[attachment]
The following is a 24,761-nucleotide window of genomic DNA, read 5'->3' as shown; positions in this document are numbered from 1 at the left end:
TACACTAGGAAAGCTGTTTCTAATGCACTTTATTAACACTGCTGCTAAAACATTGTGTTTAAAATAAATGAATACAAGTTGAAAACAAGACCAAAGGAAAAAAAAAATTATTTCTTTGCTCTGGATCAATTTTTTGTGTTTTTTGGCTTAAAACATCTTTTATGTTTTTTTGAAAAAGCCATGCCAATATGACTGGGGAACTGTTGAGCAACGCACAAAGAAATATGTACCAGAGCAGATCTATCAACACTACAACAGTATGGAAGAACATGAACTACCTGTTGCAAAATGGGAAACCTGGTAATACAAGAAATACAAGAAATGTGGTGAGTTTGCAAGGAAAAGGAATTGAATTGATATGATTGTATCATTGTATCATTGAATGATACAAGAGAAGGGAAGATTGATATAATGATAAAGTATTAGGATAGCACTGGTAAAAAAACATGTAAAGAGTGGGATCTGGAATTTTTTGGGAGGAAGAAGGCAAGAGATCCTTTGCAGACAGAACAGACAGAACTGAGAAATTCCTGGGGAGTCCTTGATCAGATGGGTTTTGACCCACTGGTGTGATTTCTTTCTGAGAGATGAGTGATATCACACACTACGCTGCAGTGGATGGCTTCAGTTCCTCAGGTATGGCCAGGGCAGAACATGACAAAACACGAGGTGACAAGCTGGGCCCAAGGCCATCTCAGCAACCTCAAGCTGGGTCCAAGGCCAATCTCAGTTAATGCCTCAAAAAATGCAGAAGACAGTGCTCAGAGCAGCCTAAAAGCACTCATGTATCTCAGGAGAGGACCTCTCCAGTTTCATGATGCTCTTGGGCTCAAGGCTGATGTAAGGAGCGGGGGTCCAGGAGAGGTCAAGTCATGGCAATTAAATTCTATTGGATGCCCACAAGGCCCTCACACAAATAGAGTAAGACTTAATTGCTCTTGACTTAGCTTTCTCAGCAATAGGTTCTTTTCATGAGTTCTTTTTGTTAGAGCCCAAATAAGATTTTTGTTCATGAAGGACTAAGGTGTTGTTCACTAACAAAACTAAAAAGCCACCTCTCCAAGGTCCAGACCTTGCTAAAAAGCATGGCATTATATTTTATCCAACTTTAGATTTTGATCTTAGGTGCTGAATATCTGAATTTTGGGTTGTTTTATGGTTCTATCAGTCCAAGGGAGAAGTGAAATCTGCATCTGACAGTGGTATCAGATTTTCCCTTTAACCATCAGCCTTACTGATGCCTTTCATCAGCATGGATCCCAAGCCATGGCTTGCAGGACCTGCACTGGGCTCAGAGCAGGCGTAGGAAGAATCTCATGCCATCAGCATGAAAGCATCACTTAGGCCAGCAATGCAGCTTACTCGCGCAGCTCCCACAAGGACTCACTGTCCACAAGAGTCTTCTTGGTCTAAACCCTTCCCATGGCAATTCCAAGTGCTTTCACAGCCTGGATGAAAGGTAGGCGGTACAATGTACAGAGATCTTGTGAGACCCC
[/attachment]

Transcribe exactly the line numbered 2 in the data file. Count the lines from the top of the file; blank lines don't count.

TACACTAGGAAAGCTGTTTCTAATGCACTTTATTAACACTGCTGCTAAAACATTGTGTTTAAAATAAATGAATACAAGTTGAAAACAAGACCAAAGGAAAAAAAAAATTATTTCTTTGCTCTGGATCAATTTTTTGTGTTTTTTGGCTTAAAACATCTTTTATGTTTTTTTGAAAAAGCCATGCCAATATGACTGGGGAACTGTTGAGCAACGCACAAAGAAATATGTACCAGAGCAGATCTATCAACACTACAACAGTATGGAAGAACATGAACTACCTGTTGCAAAATGGGAAACCTGGTAATACAAGAAATACAAGAAATGTGGTGAGTTTGCAAGGAAAAGGAATTGAATTGATATGATTGTATCATTGTATCATTGAATGATACAAGAGAAGGGAAGATTGATATAATGATAAAGTATTAGGATAGCACTGGTAAAAAAACATGTAAAGAGTGGGATCTGGAATTTTTTGGGAGGAAGAAGGCAAGAGATCCTTTGCAGACAGAACAGACAGAACTGAGAAATTCCTGGGGAGTCCTTGATCAGATGGGTTTTGACCCACTGGTGTGATTTCTTTCTGAGAGATGAGTGATATCACACACTACGCTGCAGTGGATGGCTTCAGTTCCTCAGGTATGGCCAGGGCAGAACATGACAAAACACGAGGTGACAAGCTGGGCCCAAGGCCATCTCAGCAACCTCAAGCTGGGTCCAAGGCCAATCTCAGTTAATGCCTCAAAAAATGCAGAAGACAGTGCTCAGAGCAGCCTAAAAGCACTCATGTATCTCAGGAGAGGACCTCTCCAGTTTCATGATGCTCTTGGGCTCAAGGCTGATGTAAGGAGCGGGGGTCCAGGAGAGGTCAAGTCATGGCAATTAAATTCTATTGGATGCCCACAAGGCCCTCACACAAATAGAGTAAGACTTAATTGCTCTTGACTTAGCTTTCTCAGCAATAGGTTCTTTTCATGAGTTCTTTTTGTTAGAGCCCAAATAAGATTTTTGTTCATGAAGGACTAAGGTGTTGTTCACTAACAAAACTAAAAAGCCACCTCTCCAAGGTCCAGACCTTGCTAAAAAGCATGGCATTATATTTTATCCAACTTTAGATTTTGATCTTAGGTGCTGAATATCTGAATTTTGGGTTGTTTTATGGTTCTATCAGTCCAAGGGAGAAGTGAAATCTGCATCTGACAGTGGTATCAGATTTTCCCTTTAACCATCAGCCTTACTGATGCCTTTCATCAGCATGGATCCCAAGCCATGGCTTGCAGGACCTGCACTGGGCTCAGAGCAGGCGTAGGAAGAATCTCATGCCATCAGCATGAAAGCATCACTTAGGCCAGCAATGCAGCTTACTCGCGCAGCTCCCACAAGGACTCACTGTCCACAAGAGTCTTCTTGGTCTAAACCCTTCCCATGGCAATTCCAAGTGCTTTCACAGCCTGGATGAAAGGTAGGCGGTACAATGTACAGAGATCTTGTGAGACCCC